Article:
272 GROWTH AND CHANGE, JUNE 2008 TABLE 5. INDUSTRY SIZE STRUCTURE, U.S. FURNITURE MANUFACTURING.a State Employees per Establishment size distribution (%) establishment Employment size category 1–19 20–99 100–249 250 or more Mississippi 92 58.1 19.9 9.6 12.3 North Carolina 52 66.9 20.9 6.8 5.5 Indiana 49 63.9 25.8 5.6 4.7 Michigan 43 75.0 17.2 4.5 3.3 Tennessee 43 74.9 17.5 4.6 3.0 Alabama 36 78.2 14.8 3.7 3.2 Virginia 32 79.7 12.9 3.4 3.9 Wisconsin 28 74.6 20.7 3.5 1.2 Ohio 28 82.4 14.6 1.8 1.2 Pennsylvania 27 76.6 18.3 3.8 1.3 Texas 26 75.1 20.1 3.5 1.3 U.S. 25 78.9 16.1 3.3 1.7 Missouri 24 81.1 15.4 2.0 1.5 Illinois 23 79.1 16.1 3.6 1.2 California 22 78.2 17.3 3.3 1.2 Georgia 20 80.9 15.0 3.1 1.0 Minnesota 19 80.9 15.3 2.4 1.4 New York 18 82.6 15.1 1.8 0.5 Florida 12 87.3 10.1 2.2 0.4 a States ranked by percent of establishments with 250 or more employees. Source: U.S. Census Bureau (2006d). industry segments. These are industries dominated by small companies catering to local metropolitan markets, without the capacity or need to develop global sources. For example, Florida has the smallest average establishment size of the leading 18 furniture-producing states, with 12 employees per establishment compared with the industry average of 25. Florida firms specialize in kitchen cabinets, millwork, and mattresses, all industries with very low import penetration. Likewise, Minnesota employs 19 per establishment, and its firms specialize in kitchen cabinets and millwork, partitions and fixtures, and institutional furniture. The Pennsylvania industry specializes in kitchen cabinets and employs 27 workers per establishment. In the case of New York, where firms specialize in the import- sensitive wood household furniture industry, the small size of establishments (average of 18 workers) mitigates the development of offshore networks.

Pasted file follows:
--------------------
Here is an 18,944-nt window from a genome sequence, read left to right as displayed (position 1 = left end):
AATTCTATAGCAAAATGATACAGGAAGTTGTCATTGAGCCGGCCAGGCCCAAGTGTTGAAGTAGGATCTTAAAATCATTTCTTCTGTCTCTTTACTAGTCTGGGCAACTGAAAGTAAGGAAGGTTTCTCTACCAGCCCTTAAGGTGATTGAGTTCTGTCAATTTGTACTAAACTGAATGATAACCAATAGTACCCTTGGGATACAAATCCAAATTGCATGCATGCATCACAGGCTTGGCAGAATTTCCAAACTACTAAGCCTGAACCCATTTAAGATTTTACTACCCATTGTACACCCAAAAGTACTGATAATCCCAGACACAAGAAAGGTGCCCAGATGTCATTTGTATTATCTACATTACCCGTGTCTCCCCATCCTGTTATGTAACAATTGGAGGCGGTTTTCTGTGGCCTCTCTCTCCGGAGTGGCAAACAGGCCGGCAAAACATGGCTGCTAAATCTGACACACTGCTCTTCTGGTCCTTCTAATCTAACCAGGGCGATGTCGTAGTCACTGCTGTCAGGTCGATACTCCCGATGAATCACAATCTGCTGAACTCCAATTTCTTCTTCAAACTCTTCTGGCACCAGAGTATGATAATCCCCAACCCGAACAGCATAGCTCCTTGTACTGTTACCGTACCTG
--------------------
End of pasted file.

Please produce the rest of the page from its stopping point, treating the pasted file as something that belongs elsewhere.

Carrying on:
GLOBALIZATION AND THE U.S. FURNITURE INDUSTRY 273 TABLE 6. REGRESSION ANALYSIS OF EMPLOY- MENT CHANGE IN FURNITURE MANU- FACTURING (NAICS 337) IN THE U.S. t Constant 0.647 IMPORT -2.721* WAGE -0.033 CAPITAL 2.185* Adjusted R-square 0.35 n 30 * p < .05. The relation between industry structure and employment change can be captured by a regression model. Using data for the 30 states with the greatest employment in furniture manufacturing, a model was created with percent employment change between 1997–1999 and 2003–2005 as the dependent variable. The independent variables included the per- cent of employment in high and medium import-sensitive industry segments in 2002 (IMPORT), average wage in 2004 (WAGE), and average annual capital investment between 1997–1999 and 2003–2005 (CAPITAL) (Table 6). The coefficient for IMPORT was negative and highly significant (p = 0.011). There was an inverse relationship between total employment change and the percent of workers employed in furniture manufacturing segments subject to high levels of outsourcing. The WAGE coefficient was insignificant, and the CAPITAL coefficient was positive and sig- nificant (p = 0.038). Higher rates of capital investment were associated with stable or increasing employment. Thus, although the South remains an attractive region for incoming manufacturing investment—witness the location of Japanese, Korean, and German automobile manufac- turing plants—the scale and product specialization of Southern furniture manufacturers means that larger firms are likely to outsource production to reduce costs. Traditional advantages of lower wage and production costs are insufficient to prevent widespread offshoring—and have in fact contributed to it. As a result, the country’s dominant house- hold furniture producing region, centered on North Carolina and extending into Virginia and Tennessee, absorbed most of the country’s net employment loss in furniture manufac- turing between 1997 and 2005. Although the Michigan industry specializes in office furniture segments with relatively low import sensitivity, the large firms based in Grand Rapids are implementing global strategies that involve increased offshoring and foreign direct investment. As a result, employment has declined significantly in Michigan in recent years. States whose furniture industries are based on smaller firms and establishments, with less specialization in